Israel’s minister of military affairs, Avigdor Lieberman, says the entity is fully ready to pay the “price” for US President Donald Trump’s decision to recognize Jerusalem al-Quds as Israel’s “capital.”
“It was clear to us that the US President’s declaration [on Jerusalem al-Quds] will have a price, and I repeat, we are ready to pay the whole price. This determination [on city] is important,” Lieberman said during a tour of the Re’im military base on Tuesday morning.
On December 6, Trump announced his decision to recognize Jerusalem al-Quds as Israel’s capital and relocate the US embassy in occupied lands from Tel Aviv to Jerusalem al-Quds, a highly contentious move that triggered demonstrations in the occupied Palestinian territories, Iran, Turkey, Egypt, Jordan, Tunisia, Algeria, Iraq, Morocco and other Muslim countries.
On Monday, 14 members of the 15-member UN Security Council voted in favor of an Egyptian-drafted resolution, which did not specifically name the US or Trump but expressed “deep regret at recent decisions concerning the status of Jerusalem” al-Quds, while US Ambassador Nikki Haley wielded Washington’s veto against the call, prompting the Palestinian government’s strong condemnation.
Israel claims that since the announcement of Trump’s decision, some 30 rockets or projectiles have been fired at the occupied territories in the Negev Desert from the Gaza Strip.
“We will not tolerate any leakage” of rockets fired from Gaza at Israel, Lieberman further said, adding “We know what to do, how to do it and especially when to do it.” However, he said that the purported flow of rockets had stopped for the meantime.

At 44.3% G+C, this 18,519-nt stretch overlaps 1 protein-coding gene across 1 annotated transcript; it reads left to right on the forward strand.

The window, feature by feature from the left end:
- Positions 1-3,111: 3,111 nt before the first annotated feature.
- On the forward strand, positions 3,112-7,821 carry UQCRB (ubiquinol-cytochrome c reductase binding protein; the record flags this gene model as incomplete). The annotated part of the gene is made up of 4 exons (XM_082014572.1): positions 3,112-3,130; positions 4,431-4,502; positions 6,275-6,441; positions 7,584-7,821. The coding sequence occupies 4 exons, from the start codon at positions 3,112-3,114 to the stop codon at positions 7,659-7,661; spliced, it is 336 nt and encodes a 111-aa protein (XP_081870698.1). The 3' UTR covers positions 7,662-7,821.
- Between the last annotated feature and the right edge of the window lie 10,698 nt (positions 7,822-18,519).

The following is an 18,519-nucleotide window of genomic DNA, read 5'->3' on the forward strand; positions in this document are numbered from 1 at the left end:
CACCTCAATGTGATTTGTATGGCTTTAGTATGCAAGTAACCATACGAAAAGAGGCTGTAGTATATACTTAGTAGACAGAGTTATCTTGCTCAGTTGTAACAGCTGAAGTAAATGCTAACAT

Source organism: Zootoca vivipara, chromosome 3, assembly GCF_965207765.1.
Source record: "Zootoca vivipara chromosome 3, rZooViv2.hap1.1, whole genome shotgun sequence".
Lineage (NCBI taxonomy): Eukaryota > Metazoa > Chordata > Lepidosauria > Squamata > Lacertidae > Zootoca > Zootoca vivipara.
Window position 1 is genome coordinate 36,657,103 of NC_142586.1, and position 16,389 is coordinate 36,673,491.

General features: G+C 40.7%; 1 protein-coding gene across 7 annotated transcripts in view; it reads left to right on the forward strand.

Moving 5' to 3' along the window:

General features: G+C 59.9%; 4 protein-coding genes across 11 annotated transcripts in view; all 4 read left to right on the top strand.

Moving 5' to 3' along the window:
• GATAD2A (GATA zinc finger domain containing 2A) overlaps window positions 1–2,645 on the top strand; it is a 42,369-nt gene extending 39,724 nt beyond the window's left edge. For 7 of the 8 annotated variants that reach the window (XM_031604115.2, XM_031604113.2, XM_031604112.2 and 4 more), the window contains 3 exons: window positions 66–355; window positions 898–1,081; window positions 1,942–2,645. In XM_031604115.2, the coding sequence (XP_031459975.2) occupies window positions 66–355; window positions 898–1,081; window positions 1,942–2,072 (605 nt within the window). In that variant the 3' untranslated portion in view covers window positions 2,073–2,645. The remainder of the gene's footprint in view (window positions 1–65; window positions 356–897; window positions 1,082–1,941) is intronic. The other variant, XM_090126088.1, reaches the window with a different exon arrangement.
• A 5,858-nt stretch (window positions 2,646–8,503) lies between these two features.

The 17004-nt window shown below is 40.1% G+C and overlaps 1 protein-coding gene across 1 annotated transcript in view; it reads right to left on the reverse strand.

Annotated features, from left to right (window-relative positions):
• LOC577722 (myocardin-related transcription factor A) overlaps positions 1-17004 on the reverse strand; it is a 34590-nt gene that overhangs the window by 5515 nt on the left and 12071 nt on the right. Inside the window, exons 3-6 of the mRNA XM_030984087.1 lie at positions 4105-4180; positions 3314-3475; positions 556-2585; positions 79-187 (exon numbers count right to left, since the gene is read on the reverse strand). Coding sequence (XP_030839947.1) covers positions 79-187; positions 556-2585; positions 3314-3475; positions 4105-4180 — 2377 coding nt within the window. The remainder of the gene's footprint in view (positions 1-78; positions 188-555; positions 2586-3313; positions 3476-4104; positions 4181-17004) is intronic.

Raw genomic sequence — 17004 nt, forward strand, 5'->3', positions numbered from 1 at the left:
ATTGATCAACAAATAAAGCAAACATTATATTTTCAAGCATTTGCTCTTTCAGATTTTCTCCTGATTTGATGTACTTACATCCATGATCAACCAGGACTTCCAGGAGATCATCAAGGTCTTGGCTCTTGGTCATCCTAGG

The Israeli military reported that half of the purported rockets or projectiles landed inside the enclave itself, but in two incidents, on Sunday and last week, they touched down inside Israeli communities: one in south of Ashkelon and the other in Sderot. There were no injuries, but the rockets reportedly inflicted property damage.
“We have said Jerusalem [al-Quds] the capital of Israel is not negotiable and not for bargaining. [Trump]’s decision is definitely a historic decision and we must now anchor it firmly, both inside [Israel] and outside,” Lieberman said.
Meanwhile, the Palestinian ambassador to Saudi Arabia, Bassam al-Agha, said President Mahmoud Abbas was scheduled to travel to Saudi Arabia Tuesday to discuss the US decision on Jerusalem al-Quds with Saudi King Salman and Crown Prince Mohammed bin Salman. The trip comes as Riyadh has showed a weak response to Trump’s move.
Jerusalem al-Quds remains at the core of the Israeli-Palestinian conflict, with Palestinians hoping that the eastern part of the city would eventually serve as the capital of a future independent Palestinian state.